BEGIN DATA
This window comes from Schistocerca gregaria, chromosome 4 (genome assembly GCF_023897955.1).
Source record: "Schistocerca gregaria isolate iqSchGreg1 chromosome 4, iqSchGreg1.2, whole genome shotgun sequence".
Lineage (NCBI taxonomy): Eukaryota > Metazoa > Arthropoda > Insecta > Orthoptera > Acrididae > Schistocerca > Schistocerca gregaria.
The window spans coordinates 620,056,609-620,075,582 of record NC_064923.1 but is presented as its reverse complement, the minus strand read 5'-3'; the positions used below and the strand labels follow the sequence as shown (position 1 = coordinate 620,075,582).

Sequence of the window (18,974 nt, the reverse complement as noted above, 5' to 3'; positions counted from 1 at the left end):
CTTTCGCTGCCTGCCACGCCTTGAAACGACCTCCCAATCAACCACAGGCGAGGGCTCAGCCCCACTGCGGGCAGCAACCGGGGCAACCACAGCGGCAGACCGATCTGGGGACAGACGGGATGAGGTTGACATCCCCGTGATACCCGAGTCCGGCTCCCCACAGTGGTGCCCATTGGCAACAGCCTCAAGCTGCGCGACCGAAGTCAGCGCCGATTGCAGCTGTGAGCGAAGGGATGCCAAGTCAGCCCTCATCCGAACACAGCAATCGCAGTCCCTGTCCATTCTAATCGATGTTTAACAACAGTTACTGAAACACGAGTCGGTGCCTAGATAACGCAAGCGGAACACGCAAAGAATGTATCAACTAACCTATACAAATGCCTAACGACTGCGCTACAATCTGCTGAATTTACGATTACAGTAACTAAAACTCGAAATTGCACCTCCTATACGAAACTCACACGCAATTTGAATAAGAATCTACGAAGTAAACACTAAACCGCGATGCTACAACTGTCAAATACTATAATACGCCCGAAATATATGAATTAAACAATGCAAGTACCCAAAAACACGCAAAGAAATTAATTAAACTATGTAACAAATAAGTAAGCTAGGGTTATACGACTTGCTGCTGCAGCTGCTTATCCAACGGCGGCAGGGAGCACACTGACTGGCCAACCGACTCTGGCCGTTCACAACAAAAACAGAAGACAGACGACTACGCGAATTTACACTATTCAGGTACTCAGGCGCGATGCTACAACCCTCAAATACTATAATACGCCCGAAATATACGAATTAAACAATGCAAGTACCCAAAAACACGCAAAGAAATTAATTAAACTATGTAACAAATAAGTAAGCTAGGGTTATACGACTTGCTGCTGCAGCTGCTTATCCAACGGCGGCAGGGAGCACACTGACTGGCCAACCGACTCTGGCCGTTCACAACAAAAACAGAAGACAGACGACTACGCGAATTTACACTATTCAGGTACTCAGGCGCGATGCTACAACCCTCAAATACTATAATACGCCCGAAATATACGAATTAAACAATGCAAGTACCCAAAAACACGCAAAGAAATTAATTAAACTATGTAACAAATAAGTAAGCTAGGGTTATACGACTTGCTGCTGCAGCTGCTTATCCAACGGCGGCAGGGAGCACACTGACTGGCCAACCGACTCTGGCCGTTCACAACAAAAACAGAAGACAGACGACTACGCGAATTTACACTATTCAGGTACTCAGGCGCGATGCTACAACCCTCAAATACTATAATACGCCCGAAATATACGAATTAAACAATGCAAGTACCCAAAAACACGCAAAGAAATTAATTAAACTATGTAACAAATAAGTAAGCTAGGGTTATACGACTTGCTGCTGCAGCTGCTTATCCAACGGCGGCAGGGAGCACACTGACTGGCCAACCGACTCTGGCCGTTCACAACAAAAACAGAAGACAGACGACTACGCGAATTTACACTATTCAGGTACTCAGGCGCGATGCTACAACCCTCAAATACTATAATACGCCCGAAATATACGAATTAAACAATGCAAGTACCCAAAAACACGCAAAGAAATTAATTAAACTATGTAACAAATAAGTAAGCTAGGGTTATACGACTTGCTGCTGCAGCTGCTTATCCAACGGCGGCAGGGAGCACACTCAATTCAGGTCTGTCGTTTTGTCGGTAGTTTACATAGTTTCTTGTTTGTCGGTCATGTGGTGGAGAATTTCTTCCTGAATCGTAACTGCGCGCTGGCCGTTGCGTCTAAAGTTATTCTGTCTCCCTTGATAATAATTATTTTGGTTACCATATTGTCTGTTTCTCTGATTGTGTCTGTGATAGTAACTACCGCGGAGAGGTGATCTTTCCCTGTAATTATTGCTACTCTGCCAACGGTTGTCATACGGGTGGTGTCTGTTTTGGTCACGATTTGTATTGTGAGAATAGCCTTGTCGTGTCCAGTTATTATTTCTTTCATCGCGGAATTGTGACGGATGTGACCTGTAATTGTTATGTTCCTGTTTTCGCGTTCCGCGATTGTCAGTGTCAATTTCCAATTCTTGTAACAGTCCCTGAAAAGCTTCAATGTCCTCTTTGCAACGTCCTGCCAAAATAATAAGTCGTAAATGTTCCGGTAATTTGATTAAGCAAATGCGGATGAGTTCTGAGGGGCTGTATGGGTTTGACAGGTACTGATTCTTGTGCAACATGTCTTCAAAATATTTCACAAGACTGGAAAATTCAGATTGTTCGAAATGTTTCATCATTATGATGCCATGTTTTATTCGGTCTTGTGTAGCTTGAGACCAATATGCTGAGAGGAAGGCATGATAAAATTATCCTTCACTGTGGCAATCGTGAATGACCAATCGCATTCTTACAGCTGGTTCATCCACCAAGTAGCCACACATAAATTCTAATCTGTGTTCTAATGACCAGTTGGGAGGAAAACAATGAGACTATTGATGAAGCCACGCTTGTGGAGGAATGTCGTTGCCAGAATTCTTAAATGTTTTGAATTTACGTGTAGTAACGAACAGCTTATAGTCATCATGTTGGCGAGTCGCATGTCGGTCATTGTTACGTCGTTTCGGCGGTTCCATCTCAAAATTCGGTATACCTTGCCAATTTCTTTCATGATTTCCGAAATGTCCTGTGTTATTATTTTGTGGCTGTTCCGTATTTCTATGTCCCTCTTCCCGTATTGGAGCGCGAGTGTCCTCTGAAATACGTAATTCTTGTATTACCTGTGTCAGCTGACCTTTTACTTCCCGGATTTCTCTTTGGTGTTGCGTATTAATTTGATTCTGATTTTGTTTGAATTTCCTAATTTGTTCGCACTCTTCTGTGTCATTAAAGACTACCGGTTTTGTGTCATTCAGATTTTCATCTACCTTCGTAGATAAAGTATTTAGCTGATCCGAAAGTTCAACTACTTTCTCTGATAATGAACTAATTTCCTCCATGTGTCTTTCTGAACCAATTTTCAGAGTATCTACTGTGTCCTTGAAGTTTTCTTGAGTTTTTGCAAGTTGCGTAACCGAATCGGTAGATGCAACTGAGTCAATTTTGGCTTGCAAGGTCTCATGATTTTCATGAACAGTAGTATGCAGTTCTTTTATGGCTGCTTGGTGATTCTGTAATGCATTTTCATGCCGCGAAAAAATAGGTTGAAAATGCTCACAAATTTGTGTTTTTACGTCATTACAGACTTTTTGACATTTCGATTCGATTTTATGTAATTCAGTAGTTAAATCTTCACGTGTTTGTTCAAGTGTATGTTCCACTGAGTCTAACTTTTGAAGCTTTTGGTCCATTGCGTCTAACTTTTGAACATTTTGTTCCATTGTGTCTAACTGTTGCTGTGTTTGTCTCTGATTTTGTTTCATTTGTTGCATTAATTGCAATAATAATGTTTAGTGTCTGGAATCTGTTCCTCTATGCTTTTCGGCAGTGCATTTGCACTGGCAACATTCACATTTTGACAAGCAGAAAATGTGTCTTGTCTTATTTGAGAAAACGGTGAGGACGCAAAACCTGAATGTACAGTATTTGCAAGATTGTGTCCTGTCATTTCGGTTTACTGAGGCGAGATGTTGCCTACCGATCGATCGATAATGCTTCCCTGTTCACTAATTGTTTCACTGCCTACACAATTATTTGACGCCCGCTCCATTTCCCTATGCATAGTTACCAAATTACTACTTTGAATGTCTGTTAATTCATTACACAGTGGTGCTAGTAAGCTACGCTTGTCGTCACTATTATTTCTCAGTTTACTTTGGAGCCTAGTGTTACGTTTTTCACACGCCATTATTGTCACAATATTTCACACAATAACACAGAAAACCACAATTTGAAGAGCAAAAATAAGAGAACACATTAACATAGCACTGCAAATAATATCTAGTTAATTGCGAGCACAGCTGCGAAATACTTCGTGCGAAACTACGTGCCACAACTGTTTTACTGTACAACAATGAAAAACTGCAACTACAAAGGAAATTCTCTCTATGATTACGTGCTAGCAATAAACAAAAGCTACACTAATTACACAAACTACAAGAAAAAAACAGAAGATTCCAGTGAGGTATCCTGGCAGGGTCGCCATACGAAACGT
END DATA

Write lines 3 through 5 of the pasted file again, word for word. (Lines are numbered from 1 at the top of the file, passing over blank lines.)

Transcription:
Lineage (NCBI taxonomy): Eukaryota > Metazoa > Arthropoda > Insecta > Orthoptera > Acrididae > Schistocerca > Schistocerca gregaria.
The window spans coordinates 620,056,609-620,075,582 of record NC_064923.1 but is presented as its reverse complement, the minus strand read 5'-3'; the positions used below and the strand labels follow the sequence as shown (position 1 = coordinate 620,075,582).

Sequence of the window (18,974 nt, the reverse complement as noted above, 5' to 3'; positions counted from 1 at the left end):